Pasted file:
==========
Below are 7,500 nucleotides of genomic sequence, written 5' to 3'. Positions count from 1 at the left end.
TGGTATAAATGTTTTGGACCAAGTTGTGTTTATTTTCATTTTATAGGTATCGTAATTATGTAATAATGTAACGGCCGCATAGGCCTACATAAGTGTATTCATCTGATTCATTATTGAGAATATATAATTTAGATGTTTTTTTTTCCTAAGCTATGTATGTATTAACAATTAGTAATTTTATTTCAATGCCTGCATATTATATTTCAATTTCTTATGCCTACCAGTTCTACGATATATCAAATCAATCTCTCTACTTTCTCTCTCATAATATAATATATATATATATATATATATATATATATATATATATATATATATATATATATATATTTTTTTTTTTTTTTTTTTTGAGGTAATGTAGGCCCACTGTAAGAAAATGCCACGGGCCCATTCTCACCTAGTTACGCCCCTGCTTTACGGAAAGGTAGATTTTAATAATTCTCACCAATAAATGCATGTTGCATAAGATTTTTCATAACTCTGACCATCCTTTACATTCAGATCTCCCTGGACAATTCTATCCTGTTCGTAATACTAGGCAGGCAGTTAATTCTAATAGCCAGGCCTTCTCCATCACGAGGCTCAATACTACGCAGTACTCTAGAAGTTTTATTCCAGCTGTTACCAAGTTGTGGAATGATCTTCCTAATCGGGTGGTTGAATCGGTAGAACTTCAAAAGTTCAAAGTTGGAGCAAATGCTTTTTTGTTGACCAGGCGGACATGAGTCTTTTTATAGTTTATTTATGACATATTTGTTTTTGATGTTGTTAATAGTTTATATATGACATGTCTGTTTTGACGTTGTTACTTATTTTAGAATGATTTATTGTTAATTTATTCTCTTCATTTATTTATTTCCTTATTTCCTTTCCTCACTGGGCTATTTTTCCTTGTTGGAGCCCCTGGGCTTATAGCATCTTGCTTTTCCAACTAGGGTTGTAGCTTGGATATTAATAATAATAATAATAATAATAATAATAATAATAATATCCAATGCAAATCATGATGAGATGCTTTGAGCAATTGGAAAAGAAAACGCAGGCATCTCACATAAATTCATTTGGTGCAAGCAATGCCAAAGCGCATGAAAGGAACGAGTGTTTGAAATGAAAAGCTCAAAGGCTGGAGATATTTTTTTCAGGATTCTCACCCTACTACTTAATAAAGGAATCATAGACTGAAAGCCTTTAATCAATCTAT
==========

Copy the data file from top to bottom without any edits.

Below are 7,500 nucleotides of genomic sequence, written 5' to 3'. Positions count from 1 at the left end.
TGGTATAAATGTTTTGGACCAAGTTGTGTTTATTTTCATTTTATAGGTATCGTAATTATGTAATAATGTAACGGCCGCATAGGCCTACATAAGTGTATTCATCTGATTCATTATTGAGAATATATAATTTAGATGTTTTTTTTTCCTAAGCTATGTATGTATTAACAATTAGTAATTTTATTTCAATGCCTGCATATTATATTTCAATTTCTTATGCCTACCAGTTCTACGATATATCAAATCAATCTCTCTACTTTCTCTCTCATAATATAATATATATATATATATATATATATATATATATATATATATATATATATATATATATATTTTTTTTTTTTTTTTTTTTGAGGTAATGTAGGCCCACTGTAAGAAAATGCCACGGGCCCATTCTCACCTAGTTACGCCCCTGCTTTACGGAAAGGTAGATTTTAATAATTCTCACCAATAAATGCATGTTGCATAAGATTTTTCATAACTCTGACCATCCTTTACATTCAGATCTCCCTGGACAATTCTATCCTGTTCGTAATACTAGGCAGGCAGTTAATTCTAATAGCCAGGCCTTCTCCATCACGAGGCTCAATACTACGCAGTACTCTAGAAGTTTTATTCCAGCTGTTACCAAGTTGTGGAATGATCTTCCTAATCGGGTGGTTGAATCGGTAGAACTTCAAAAGTTCAAAGTTGGAGCAAATGCTTTTTTGTTGACCAGGCGGACATGAGTCTTTTTATAGTTTATTTATGACATATTTGTTTTTGATGTTGTTAATAGTTTATATATGACATGTCTGTTTTGACGTTGTTACTTATTTTAGAATGATTTATTGTTAATTTATTCTCTTCATTTATTTATTTCCTTATTTCCTTTCCTCACTGGGCTATTTTTCCTTGTTGGAGCCCCTGGGCTTATAGCATCTTGCTTTTCCAACTAGGGTTGTAGCTTGGATATTAATAATAATAATAATAATAATAATAATAATAATAATATCCAATGCAAATCATGATGAGATGCTTTGAGCAATTGGAAAAGAAAACGCAGGCATCTCACATAAATTCATTTGGTGCAAGCAATGCCAAAGCGCATGAAAGGAACGAGTGTTTGAAATGAAAAGCTCAAAGGCTGGAGATATTTTTTTCAGGATTCTCACCCTACTACTTAATAAAGGAATCATAGACTGAAAGCCTTTAATCAATCTAT